Blackheath, New South Wales
The Mittagong of my childhood was a remote country mountain village populated by discreet, honest folk who had no pretensions and welcomed good people into their midst.
There’s a posh girls’ school called Frensham nestled in the bosom of that town, and it was on the doorsteps of this erstwhile establishment that a small babe was placed. It was the end of the nineteenth century. The headmistress took the baby in and raised it to be a servant for the school and so my Great Aunt Eva survived.
When she grew up, the Head mistress granted her a small collage on the edge of school land to be her place of residence for as long as she lived.
My grandfather and his brother traveled to Mittagong to build a church. The brother met Eva and they married despite an age gap of thirty years. Eva fell pregnant and their joy was evident in the little cottage on the side of the mountain.
Unfortunately, the baby died, soon followed by the husband. The mist twirled around the mountain and Eva immersed herself in her sorrow and became a recluse.
When my brother and I were children we were sent to Mittagong for a holiday.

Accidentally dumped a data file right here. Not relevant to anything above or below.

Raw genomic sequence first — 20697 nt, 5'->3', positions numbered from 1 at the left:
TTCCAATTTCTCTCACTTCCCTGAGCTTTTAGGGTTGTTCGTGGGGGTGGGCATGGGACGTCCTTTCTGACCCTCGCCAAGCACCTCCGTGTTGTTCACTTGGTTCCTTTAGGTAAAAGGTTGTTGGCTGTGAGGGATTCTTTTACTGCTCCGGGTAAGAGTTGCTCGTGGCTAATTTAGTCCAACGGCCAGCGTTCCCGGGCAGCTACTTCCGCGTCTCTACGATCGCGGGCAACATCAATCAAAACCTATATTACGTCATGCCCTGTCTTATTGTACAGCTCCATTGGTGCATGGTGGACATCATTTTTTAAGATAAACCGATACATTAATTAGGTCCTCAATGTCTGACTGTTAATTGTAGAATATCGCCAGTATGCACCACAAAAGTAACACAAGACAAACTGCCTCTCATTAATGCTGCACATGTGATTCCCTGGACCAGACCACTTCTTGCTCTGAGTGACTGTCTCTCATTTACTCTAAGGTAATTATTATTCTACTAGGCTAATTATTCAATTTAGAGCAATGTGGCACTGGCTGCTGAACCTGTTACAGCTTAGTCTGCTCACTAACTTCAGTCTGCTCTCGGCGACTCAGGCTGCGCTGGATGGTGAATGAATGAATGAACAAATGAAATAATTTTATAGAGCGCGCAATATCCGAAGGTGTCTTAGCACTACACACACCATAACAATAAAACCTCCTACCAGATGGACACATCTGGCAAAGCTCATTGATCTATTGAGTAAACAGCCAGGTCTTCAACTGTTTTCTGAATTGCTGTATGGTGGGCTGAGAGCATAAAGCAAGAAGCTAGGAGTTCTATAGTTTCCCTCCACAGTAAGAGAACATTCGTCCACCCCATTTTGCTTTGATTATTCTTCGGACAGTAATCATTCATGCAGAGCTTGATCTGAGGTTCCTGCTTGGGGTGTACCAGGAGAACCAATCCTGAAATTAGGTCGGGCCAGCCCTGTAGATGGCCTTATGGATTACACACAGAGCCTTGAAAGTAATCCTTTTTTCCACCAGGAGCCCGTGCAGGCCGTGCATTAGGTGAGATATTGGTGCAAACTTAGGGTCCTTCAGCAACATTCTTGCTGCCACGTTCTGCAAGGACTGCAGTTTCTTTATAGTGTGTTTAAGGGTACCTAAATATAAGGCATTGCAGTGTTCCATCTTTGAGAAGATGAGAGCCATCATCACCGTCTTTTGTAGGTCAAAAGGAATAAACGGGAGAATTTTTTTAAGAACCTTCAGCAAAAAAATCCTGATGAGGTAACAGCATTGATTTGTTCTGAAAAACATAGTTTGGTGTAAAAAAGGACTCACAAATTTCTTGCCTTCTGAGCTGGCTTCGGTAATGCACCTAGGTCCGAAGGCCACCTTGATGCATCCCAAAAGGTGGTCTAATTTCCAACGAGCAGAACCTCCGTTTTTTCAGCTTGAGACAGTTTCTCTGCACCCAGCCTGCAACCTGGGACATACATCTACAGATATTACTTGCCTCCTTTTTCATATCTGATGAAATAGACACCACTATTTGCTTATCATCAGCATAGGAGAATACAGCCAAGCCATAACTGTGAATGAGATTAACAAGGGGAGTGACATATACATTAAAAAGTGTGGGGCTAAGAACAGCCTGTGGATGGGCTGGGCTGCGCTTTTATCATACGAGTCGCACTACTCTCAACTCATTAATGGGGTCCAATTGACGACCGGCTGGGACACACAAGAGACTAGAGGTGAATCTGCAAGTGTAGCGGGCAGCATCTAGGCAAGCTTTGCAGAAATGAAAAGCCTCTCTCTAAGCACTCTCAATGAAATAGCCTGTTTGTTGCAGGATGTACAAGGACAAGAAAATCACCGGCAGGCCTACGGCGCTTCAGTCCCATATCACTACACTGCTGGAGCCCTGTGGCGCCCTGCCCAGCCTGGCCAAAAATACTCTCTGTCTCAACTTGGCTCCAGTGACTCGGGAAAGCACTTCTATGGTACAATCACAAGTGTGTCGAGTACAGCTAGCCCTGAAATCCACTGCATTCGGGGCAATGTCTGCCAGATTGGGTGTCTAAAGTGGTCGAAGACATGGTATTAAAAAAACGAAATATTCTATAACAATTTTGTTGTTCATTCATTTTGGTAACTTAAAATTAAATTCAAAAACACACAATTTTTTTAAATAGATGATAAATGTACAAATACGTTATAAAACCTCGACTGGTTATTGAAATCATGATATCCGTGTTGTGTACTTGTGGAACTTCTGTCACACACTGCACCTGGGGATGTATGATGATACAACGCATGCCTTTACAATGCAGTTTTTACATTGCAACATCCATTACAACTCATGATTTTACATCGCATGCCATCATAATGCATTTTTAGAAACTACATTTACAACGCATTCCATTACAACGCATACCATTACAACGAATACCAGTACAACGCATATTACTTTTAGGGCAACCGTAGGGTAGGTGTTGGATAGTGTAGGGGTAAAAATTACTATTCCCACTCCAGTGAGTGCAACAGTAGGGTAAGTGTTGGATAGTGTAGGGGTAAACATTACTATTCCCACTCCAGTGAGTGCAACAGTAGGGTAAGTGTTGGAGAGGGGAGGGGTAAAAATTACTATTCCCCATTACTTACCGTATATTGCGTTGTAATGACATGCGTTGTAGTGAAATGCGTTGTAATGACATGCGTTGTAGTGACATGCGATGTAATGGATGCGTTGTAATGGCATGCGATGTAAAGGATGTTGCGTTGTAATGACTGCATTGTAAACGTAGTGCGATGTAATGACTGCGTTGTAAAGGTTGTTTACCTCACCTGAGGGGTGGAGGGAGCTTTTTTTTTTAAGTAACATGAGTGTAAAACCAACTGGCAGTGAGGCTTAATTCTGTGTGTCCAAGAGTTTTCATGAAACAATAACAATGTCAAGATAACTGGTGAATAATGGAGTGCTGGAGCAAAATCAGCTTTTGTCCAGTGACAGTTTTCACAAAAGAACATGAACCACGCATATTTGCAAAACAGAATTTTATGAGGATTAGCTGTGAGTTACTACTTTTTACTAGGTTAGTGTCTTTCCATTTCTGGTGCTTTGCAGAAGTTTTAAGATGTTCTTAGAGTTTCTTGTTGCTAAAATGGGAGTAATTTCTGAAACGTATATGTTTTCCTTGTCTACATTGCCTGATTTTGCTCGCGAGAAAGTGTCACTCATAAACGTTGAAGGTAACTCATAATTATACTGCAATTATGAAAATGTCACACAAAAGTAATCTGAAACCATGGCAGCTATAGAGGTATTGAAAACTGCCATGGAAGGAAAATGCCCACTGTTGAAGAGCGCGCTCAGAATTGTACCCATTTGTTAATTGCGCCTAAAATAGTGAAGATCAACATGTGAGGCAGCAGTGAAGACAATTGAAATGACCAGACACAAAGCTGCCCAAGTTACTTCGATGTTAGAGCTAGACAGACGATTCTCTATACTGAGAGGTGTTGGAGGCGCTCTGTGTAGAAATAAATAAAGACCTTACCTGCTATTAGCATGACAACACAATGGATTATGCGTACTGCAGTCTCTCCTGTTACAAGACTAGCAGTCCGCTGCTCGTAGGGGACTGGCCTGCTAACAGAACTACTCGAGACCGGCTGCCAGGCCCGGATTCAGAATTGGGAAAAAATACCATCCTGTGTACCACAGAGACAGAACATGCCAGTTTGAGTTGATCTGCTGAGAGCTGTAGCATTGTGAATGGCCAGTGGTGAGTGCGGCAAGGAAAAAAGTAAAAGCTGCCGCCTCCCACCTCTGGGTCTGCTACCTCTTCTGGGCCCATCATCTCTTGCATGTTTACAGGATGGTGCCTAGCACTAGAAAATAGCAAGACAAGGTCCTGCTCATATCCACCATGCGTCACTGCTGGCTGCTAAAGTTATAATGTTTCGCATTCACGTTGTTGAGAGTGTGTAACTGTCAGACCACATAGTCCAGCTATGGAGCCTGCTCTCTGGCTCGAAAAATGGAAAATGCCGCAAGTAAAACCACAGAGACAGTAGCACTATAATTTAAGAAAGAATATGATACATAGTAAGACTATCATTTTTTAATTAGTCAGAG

I remember the long steam train ride, the quaint country town, and a little lady, dressed in black, meeting us at the station.
I remember her chuckling delight as we ate ice cream.
I remember her showing us the well and warning us of danger. ‘Don’t go near the edge’.
I remember going to fetch the milk pail from the dairy next door.
I remember her showing me the trunk of tiny baby clothes.
I remember her listening to the radio, baking bread, and telling us that her birthday was on the first of April: April Fool’s Day.
Year’s later as a young adult, I went back to stay in the little house on the edge of the school grounds, halfway up the mountainside.
I was proud to take my Great Aunt out to lunch at the Golden Fleece Café. She told me that she had never eaten in a restaurant in her life. She hoped that she would not embarrass me.
When she was too old to look after herself, one of my uncles arranged for her to go to the Old People’s home at Bowral. By all accounts she was happy there. I don’t remember her funeral.
I’ll always remember her quiet spirit and her delightful smile.
Bio: You can buy Virginia’s book of Fibonacci poetry, Escarpment from Amazon here